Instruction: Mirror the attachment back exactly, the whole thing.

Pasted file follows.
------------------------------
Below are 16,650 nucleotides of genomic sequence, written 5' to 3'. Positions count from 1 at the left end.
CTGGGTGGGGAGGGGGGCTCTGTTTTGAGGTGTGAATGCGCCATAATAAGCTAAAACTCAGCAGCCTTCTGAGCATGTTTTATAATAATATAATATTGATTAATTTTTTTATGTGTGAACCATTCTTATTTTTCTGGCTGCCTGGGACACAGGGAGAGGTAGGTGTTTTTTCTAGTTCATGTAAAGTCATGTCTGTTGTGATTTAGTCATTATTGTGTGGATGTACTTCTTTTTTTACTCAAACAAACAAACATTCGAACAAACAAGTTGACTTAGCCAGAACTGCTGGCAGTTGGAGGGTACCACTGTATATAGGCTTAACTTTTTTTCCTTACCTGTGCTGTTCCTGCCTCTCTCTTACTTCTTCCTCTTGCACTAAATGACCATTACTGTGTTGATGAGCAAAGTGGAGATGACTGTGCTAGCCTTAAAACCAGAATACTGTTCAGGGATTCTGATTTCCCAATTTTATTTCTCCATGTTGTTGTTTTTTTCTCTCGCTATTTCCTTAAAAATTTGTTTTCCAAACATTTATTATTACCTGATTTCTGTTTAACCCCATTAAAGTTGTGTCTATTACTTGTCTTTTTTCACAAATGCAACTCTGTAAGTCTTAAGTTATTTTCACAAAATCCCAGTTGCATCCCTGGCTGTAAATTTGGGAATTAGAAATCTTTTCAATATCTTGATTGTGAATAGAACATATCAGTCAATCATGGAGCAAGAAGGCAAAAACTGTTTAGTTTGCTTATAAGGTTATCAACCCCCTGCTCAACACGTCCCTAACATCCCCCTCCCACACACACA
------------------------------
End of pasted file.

Below are 16,650 nucleotides of genomic sequence, written 5' to 3'. Positions count from 1 at the left end.
CTGGGTGGGGAGGGGGGCTCTGTTTTGAGGTGTGAATGCGCCATAATAAGCTAAAACTCAGCAGCCTTCTGAGCATGTTTTATAATAATATAATATTGATTAATTTTTTTATGTGTGAACCATTCTTATTTTTCTGGCTGCCTGGGACACAGGGAGAGGTAGGTGTTTTTTCTAGTTCATGTAAAGTCATGTCTGTTGTGATTTAGTCATTATTGTGTGGATGTACTTCTTTTTTTACTCAAACAAACAAACATTCGAACAAACAAGTTGACTTAGCCAGAACTGCTGGCAGTTGGAGGGTACCACTGTATATAGGCTTAACTTTTTTTCCTTACCTGTGCTGTTCCTGCCTCTCTCTTACTTCTTCCTCTTGCACTAAATGACCATTACTGTGTTGATGAGCAAAGTGGAGATGACTGTGCTAGCCTTAAAACCAGAATACTGTTCAGGGATTCTGATTTCCCAATTTTATTTCTCCATGTTGTTGTTTTTTTCTCTCGCTATTTCCTTAAAAATTTGTTTTCCAAACATTTATTATTACCTGATTTCTGTTTAACCCCATTAAAGTTGTGTCTATTACTTGTCTTTTTTCACAAATGCAACTCTGTAAGTCTTAAGTTATTTTCACAAAATCCCAGTTGCATCCCTGGCTGTAAATTTGGGAATTAGAAATCTTTTCAATATCTTGATTGTGAATAGAACATATCAGTCAATCATGGAGCAAGAAGGCAAAAACTGTTTAGTTTGCTTATAAGGTTATCAACCCCCTGCTCAACACGTCCCTAACATCCCCCTCCCACACACACA